Recycling Magazine – a German online publishing highlighting market updates and technology advances in recycling industries, including tire recycling – tells about fruitful results of Portugal-based NextLap program in the field of tire recycling. As part of the NextLap program managed by the collaborative innovation consultancy Beta-i and promoted by the Portuguese management entity Valorpneu and the Danish tire recycler Genan, nine companies associated with the sector's value chain and five entrepreneurs have started to develop six projects focused on giving a second life to materials derived from the recycling of end-of-life tires and promoting a more circular market.

The magazine says that the French sports retail company Decathlon together with its innovation partners Rubberlink and Tintex, initiated two of these pilot projects, which consist of prototype footwear made from recycled end-of-life tires.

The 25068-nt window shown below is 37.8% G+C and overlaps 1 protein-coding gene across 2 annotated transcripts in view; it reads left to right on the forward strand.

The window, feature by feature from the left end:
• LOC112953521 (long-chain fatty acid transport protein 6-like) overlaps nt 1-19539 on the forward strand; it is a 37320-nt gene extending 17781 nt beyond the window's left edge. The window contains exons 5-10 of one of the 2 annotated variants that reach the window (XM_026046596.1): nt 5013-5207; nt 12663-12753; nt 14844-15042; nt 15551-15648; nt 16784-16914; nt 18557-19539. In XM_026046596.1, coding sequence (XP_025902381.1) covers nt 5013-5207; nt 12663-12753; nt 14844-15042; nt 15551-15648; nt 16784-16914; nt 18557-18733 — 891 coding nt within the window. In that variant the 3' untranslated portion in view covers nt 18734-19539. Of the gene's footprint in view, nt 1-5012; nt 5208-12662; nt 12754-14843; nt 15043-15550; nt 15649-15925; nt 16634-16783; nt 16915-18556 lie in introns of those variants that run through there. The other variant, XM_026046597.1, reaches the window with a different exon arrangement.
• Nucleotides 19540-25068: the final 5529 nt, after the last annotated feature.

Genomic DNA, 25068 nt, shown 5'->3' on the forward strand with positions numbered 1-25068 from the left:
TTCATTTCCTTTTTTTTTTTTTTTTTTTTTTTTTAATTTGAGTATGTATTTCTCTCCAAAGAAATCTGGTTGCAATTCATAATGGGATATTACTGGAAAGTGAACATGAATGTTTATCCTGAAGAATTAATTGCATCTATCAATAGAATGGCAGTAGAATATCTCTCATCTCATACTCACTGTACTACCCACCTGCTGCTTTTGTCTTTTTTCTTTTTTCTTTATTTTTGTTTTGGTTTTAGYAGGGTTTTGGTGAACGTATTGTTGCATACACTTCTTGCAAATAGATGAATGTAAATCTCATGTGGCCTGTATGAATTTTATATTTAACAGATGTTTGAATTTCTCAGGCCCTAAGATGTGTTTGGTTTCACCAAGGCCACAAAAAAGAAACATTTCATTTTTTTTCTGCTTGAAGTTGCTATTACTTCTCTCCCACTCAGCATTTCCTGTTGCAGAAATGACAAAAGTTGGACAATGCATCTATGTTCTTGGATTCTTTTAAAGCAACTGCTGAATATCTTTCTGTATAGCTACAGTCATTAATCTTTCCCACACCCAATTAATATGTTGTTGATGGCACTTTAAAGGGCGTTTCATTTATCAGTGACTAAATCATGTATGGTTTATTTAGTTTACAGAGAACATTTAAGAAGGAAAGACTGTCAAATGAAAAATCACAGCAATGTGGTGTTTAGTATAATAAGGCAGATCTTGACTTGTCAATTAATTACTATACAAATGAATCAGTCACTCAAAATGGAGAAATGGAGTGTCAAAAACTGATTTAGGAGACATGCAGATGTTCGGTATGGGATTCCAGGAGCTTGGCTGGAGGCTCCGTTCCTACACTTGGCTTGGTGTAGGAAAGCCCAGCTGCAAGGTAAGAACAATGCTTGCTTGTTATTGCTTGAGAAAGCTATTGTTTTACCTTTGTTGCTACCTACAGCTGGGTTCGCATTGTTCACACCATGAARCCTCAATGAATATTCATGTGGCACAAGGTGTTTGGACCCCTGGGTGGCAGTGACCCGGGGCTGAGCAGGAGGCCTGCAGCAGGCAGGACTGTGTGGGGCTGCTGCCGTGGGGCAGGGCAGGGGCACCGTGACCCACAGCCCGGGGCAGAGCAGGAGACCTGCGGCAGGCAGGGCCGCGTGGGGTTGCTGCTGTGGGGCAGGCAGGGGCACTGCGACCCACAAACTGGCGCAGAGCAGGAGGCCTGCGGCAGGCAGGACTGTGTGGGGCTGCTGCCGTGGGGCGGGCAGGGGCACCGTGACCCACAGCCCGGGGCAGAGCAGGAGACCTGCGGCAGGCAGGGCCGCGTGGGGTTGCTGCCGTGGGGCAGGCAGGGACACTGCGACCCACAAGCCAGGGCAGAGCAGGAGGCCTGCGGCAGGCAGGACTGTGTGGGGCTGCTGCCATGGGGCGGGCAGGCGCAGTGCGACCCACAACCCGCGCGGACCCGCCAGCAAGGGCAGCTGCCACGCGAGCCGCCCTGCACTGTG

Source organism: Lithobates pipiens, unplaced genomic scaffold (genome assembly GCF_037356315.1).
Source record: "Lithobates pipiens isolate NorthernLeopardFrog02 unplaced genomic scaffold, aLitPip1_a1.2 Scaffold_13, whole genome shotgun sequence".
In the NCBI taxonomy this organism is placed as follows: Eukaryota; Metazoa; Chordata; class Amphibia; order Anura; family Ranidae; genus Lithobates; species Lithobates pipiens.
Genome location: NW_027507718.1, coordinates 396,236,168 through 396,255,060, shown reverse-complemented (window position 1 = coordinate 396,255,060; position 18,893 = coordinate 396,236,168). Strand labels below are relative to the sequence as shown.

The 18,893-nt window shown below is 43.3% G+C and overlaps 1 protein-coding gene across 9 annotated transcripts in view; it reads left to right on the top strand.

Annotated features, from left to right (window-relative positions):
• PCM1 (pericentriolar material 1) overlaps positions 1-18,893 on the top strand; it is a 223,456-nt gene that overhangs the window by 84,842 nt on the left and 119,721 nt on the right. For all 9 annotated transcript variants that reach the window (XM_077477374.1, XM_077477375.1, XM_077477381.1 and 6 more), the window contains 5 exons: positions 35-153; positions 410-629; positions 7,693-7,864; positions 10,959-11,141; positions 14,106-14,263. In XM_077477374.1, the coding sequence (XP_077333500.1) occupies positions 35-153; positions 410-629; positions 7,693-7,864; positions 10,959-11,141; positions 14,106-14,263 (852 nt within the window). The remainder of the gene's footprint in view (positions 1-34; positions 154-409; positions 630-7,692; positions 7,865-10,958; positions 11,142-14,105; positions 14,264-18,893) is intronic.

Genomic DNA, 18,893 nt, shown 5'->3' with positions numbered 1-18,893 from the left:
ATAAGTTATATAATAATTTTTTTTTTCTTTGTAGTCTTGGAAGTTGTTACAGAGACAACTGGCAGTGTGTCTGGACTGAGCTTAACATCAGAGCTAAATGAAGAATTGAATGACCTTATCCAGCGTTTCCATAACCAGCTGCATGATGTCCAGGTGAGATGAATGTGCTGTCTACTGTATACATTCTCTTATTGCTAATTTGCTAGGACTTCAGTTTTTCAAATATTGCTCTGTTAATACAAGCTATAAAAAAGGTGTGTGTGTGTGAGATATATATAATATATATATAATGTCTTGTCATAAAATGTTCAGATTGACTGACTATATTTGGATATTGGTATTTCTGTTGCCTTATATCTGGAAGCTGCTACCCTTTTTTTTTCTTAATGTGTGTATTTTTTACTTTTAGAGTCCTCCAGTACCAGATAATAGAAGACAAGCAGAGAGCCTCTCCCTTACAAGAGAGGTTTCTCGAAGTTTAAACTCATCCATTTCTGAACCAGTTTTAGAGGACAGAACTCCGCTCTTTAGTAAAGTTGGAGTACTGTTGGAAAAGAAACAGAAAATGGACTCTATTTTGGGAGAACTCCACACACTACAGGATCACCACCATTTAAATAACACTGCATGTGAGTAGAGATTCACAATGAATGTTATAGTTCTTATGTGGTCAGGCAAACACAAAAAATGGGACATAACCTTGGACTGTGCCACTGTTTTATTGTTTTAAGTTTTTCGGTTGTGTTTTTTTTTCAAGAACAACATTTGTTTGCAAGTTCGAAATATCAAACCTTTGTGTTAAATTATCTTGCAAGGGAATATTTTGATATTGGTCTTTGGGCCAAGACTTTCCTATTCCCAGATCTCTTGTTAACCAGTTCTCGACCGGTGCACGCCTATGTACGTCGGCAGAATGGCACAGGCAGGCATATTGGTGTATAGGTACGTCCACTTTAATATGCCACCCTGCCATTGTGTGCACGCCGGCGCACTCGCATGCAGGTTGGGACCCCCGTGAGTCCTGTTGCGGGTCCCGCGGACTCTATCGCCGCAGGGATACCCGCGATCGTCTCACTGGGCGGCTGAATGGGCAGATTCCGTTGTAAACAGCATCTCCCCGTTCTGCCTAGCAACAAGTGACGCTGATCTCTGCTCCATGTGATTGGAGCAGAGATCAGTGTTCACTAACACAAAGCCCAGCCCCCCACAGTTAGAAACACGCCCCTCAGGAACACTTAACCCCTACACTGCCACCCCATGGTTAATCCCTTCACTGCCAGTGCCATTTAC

The Recycling Magazine writes that “NextLap is a program in which Beta-i applies its collaborative methodology, oriented to the development of pilots and new projects between companies, startups, and other innovation partners, to accelerate the transformation of business models, products, and services. Besides Valorpneu, Genan, Decathlon Portugal, and Infraestruturas de Portugal, construction companies like Grupo Opway and Pragosa, automotive cluster MOBINOV, recycling company Extruplás, footwear company Procalçado, and sportswear brand Houdini, are also involved in the program.”

The innovators at Rubberlink created a solution of devulcanized tire rubber that allowed Decathlon Portugal to produce a prototype shoe with a 100 per cent recycled rubber sole. According to data from Genan, in comparison with the use of virgin raw materials to produce similar products, for each ton of tire that is recycled, more than 700 kg of carbon emissions are saved.

In addition, Tintex, using material from Genan have managed to reuse crumb rubber from end-of-life tires to create the upper part of gym shoes that will also be tested by the largest retailer of sporting goods in the country.

According to the magazine, Tintex was also responsible for the development of a solution to take advantage of the textile derived from the tire, which will allow the reuse of a material that has few economic applications and, compared to standard raw materials made with leather, reduce the total consumption of energy and water in its production.

To read more about the innovation, please proceed to Recycling Magazine or Beta-i.